I think it’s fair to say that for a great many members of the Episcopal Church, even those reared within an Anglo-Catholic ethos such as myself, the issue of contraception isn’t quite ‘our’ issue. That is to say, we’re much more likely to have a heated conversation about homosexual marriage.

Regardless of the current hot button issue, the main theme of Tracy Rowland’s latest ABC Religion & Ethics article raises a number of critical issues. Rowland asks important questions about Austen Ivereigh’s How to Defend the Faith Without Raising Your Voice: Civil Responses to Catholic Hot-button Issues, wondering how far such an apologetic approach can go in a context of hyperpluralism.

Rowland found herself hooked by Ivereigh’s opening paragraph. Nota benne: I’ve substituted “Catholic” for “Episcopal”:

We know how it feels, finding yourself suddenly appointed the spokesman for the Episcopal Church while you’re standing at a photocopier, swigging a drink at the pub, or when a dinner party suddenly freezes, and all eyes lie on you.

Rowland goes on to note how difficult such conversations are, as it is nigh impossible to untangle oneself from the grammar of culture wars. Indeed, how does one begin to discuss the concept of a sacrament, let alone a sacramental marriage? The fundamental problem, according to Rowland,

is that such controversial issues can only be understood within a wider theological context that is as architectonic as a Gothic cathedral. But many people have no knowledge of the component parts of the “cathedral” of Catholic belief and tradition. They no longer live and work in a world where it is normal to operate from within one particular philosophical or theological tradition. Instead, they tacitly cobble together a series of “attitudes” from a variety of different and mutually inconsistent sources without ever examining their logical coherence.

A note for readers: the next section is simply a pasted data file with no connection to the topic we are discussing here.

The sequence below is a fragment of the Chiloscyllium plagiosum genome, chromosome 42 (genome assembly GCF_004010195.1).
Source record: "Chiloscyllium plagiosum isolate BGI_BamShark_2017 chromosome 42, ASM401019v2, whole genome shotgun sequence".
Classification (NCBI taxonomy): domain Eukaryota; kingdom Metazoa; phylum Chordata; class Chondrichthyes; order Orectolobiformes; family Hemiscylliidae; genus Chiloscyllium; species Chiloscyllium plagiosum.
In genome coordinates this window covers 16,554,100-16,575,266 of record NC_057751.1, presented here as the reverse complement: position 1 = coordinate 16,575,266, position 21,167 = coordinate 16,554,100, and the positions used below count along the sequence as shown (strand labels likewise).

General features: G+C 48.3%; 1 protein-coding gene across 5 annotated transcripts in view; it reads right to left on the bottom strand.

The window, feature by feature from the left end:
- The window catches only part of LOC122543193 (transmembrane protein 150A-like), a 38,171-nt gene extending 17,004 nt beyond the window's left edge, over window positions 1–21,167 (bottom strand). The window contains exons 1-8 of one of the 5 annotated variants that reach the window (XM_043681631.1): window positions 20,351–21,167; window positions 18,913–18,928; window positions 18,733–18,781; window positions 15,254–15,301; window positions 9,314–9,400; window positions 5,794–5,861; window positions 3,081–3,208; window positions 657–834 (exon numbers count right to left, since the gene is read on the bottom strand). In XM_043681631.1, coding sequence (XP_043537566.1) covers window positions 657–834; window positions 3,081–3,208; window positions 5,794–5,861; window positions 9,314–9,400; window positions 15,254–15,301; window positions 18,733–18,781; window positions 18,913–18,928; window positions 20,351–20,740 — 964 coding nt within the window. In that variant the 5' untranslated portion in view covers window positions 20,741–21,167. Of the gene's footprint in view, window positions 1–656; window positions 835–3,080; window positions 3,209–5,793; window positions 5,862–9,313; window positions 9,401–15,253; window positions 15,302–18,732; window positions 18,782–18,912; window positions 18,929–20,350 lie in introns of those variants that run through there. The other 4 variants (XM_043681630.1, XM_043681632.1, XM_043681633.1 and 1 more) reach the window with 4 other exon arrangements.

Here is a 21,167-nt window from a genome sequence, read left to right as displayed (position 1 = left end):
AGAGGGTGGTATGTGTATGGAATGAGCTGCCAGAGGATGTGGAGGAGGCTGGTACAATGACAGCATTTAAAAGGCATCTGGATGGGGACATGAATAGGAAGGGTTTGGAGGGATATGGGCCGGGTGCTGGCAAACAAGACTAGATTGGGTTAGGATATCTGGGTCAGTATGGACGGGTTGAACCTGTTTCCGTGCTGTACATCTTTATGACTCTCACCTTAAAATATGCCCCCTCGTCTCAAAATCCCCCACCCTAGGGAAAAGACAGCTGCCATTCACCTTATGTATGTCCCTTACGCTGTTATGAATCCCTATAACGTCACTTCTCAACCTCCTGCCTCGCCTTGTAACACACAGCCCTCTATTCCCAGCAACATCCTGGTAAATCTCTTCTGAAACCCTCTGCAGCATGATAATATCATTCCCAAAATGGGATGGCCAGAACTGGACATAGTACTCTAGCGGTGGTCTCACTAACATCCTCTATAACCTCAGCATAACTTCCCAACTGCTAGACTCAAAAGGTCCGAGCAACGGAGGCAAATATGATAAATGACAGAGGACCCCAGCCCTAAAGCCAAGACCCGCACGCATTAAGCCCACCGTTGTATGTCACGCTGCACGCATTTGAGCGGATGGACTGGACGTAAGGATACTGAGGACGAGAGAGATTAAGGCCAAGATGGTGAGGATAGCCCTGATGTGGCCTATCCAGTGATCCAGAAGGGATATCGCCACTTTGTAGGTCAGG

When they suggest that the Church’s teaching, in some area or another, is weird, I think, well, no, it’s not weird if you understand trinitarian theology, the flaws in Cartesian metaphysics or the moral bankruptcy of the utilitarian world-view. To return to the cathedral metaphor, it is rather like non-Catholics are saying, what’s all the fuss about a gargoyle? When caught in these exchanges, I find myself trying to defend gargoyles by reference to some infrastructural principle, which I understand would lead to the collapse of the whole cathedral if it were to be removed – but the infrastructural principle is itself unheard of, or at least very strange, to many people.

Amidst this milieu, Rowland suggest that we remain relaxed about our sacramental differences and simply embrace the fact that crude materialism has nothing to say above love, and then blithely note its boring ethos. Overshadowed as we are by the fever of culture wars, this might be an appropriate posture to assume at the office break room.

However, I also wonder if it might be better to assume a more ‘radically orthodox’ engagement with the world – exposing its cultural assumptions as perversions of a forgotten and ultimately more liberating narrative.